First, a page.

Entries tagged with “life expectancy”.

You know, it is not often that you can draw a direct analogy between events here in the US, and events in places like sub-Saharan Africa . . . but today we have one!  Sadly, it’s not a happy one.

Yesterday, the Beeb reported on protests in Malawi over an effort to set the retirement age at 55 for women and 60 for men.  Why the protests, you ask?  Well, because life expectancy in Malawi is about 50 years . . . so this is a bit like asking the US to accept an increase in the age of retirement for social security to 80.

Well, the analogy doesn’t hold all that well – actually, most of my colleagues in Ghana, where mandatory retirement from state-funded jobs starts at 60, would like to see that age lifted to 65 or more so they could keep earning a salary.  But this points up a larger issue – that these colleagues of mine are highly educated and make good (by local standards) salaries.  They are also more likely to live well past the average lifespan in Ghana (about 59 years).  For those with less education, working in lower-paying jobs, even a retirement age of 60 is a bit of a cruel joke, as they are unlikely to ever get there.  In other words, there is an income dimension to life expectancy that makes the issue of a single, blanket retirement age in places like Malawi and Ghana inherently unfair . . .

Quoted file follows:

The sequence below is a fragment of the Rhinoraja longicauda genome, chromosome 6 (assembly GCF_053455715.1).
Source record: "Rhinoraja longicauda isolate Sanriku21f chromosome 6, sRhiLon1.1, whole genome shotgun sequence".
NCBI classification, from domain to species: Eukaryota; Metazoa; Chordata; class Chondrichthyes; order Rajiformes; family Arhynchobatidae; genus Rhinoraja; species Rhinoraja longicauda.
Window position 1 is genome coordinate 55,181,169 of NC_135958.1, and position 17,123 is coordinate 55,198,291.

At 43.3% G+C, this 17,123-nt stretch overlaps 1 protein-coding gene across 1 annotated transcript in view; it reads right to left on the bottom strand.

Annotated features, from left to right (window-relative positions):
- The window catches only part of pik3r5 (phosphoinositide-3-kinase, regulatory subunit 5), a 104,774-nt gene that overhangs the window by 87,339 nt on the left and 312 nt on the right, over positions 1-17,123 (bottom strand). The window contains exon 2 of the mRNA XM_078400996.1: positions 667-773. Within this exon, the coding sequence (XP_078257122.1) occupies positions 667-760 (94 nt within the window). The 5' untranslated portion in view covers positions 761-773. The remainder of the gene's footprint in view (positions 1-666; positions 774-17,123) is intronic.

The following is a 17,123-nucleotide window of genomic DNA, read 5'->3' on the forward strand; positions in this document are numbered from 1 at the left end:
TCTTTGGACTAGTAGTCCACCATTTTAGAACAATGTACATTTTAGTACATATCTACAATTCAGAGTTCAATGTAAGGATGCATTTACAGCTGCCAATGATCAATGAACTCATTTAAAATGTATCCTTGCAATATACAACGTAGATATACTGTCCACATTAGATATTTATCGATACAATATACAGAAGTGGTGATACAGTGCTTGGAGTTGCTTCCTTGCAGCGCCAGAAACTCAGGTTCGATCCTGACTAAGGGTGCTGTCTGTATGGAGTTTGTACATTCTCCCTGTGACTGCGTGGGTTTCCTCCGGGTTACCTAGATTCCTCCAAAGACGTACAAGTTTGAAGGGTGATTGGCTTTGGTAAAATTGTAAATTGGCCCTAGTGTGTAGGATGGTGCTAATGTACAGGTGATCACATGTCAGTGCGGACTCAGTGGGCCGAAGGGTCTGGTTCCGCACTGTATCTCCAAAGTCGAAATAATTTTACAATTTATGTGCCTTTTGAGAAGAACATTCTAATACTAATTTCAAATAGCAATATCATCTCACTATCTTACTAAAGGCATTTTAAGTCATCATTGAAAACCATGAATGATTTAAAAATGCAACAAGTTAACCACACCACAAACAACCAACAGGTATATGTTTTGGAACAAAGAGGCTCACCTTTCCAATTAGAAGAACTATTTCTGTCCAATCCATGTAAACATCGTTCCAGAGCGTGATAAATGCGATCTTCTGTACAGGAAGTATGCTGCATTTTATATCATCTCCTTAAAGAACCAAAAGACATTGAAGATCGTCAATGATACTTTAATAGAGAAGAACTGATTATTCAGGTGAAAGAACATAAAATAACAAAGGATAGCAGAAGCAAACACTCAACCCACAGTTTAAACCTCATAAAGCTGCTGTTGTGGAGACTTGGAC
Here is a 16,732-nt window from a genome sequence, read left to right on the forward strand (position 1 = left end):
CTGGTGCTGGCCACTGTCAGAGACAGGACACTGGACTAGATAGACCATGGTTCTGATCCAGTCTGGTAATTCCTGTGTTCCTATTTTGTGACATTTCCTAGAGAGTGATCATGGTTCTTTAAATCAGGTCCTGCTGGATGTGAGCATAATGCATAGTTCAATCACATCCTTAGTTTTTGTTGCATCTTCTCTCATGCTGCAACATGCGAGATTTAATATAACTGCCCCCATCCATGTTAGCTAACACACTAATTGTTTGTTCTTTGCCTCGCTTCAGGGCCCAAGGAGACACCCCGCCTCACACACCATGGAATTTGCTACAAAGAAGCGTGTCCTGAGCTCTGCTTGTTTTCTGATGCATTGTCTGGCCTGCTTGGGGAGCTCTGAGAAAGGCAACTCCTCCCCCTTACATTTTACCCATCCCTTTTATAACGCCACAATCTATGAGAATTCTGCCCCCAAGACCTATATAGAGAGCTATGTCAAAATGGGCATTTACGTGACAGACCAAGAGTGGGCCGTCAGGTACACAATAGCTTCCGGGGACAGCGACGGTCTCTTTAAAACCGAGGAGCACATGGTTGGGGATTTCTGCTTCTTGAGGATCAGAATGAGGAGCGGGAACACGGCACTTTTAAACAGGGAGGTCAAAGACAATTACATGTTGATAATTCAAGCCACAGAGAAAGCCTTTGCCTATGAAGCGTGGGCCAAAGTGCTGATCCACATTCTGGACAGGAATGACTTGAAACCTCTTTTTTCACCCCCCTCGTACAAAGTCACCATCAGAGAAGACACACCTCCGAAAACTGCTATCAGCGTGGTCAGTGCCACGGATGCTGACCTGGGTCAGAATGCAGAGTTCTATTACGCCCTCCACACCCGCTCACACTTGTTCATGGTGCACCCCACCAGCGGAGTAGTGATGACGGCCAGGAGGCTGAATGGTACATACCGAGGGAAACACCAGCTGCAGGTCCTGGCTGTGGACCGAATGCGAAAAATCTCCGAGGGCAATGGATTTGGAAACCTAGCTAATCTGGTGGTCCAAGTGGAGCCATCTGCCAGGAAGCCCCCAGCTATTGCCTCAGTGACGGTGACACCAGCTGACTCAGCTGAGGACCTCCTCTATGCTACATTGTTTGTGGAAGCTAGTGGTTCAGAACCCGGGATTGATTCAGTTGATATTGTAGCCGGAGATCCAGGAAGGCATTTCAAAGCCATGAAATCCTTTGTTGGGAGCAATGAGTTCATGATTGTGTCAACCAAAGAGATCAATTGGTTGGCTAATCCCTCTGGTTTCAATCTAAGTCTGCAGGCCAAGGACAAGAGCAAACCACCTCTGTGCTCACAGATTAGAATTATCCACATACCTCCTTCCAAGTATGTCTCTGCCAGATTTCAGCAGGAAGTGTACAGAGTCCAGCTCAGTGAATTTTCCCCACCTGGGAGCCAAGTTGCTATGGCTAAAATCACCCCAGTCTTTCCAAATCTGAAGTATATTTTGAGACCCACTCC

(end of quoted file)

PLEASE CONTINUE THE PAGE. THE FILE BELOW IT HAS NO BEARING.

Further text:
So, it is really interesting that, just as we start hearing about various plans to reduce the US deficit, and indeed our massive national debt, the Government Accountability Office (GAO) ran a study on life expectancy and retirement ages, and came to an African-sounding conclusion here in the US:

Raising the retirement age for Social Security would disproportionately hurt low-income workers and minorities, and increase disability claims by older people unable to work, government auditors told Congress.

The projected spike in disability claims could harm Social Security’s finances because disability benefits typically are higher than early retirement payments, the General Accountability Office concluded. (via Businessweek)

Paul Krugman makes the point a bit more starkly: